What is National Law?

National law is the legal system that applies to a particular nation and its citizens. It is different from international law, which applies to relations between two or more nations. In addition, national law differs from state and local laws, which are specific to regions within a nation such as counties or cities.

The national law of a country is usually enforced by the governing body of that nation, such as courts and police departments. National laws may also contain a list of basic rights that every person is entitled to, known as a bill of rights. These rights may be written in the national constitutions or legislation, or they may be common sense. Some countries may also choose to ratify treaties that establish common standards for international trade. The law of a country may also include rules for its public services, such as the right to freedom of religion.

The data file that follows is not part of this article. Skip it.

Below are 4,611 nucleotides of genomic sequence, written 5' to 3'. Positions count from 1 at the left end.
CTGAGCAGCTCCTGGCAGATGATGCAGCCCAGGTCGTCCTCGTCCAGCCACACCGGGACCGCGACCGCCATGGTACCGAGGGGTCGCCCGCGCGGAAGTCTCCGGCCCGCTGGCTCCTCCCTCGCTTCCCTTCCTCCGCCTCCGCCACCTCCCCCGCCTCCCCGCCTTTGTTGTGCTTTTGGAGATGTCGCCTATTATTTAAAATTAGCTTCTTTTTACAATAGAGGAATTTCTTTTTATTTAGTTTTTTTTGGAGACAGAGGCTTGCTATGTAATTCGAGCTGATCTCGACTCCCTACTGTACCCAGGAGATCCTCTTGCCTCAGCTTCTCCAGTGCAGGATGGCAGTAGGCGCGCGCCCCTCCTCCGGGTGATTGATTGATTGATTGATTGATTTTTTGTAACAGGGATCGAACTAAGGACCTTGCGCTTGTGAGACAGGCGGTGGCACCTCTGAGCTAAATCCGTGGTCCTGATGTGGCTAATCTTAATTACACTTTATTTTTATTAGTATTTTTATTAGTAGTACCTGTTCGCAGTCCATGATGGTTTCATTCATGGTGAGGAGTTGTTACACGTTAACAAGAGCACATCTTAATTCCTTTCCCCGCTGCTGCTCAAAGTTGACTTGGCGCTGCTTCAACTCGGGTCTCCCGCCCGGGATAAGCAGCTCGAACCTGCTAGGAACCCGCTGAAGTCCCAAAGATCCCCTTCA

Many nations have a law database, where their national law is available online. This law is typically published in the national language(s). It is sometimes translated into English, and European legal databases such as N-Lex link most of these national legal systems. N-Lex allows you to search the national law of most EU Member States. This includes both enacted legislation and unwritten law, as well as treaties. It does not, however, cover all acts of the national legislatures or the legal systems of all member nations.

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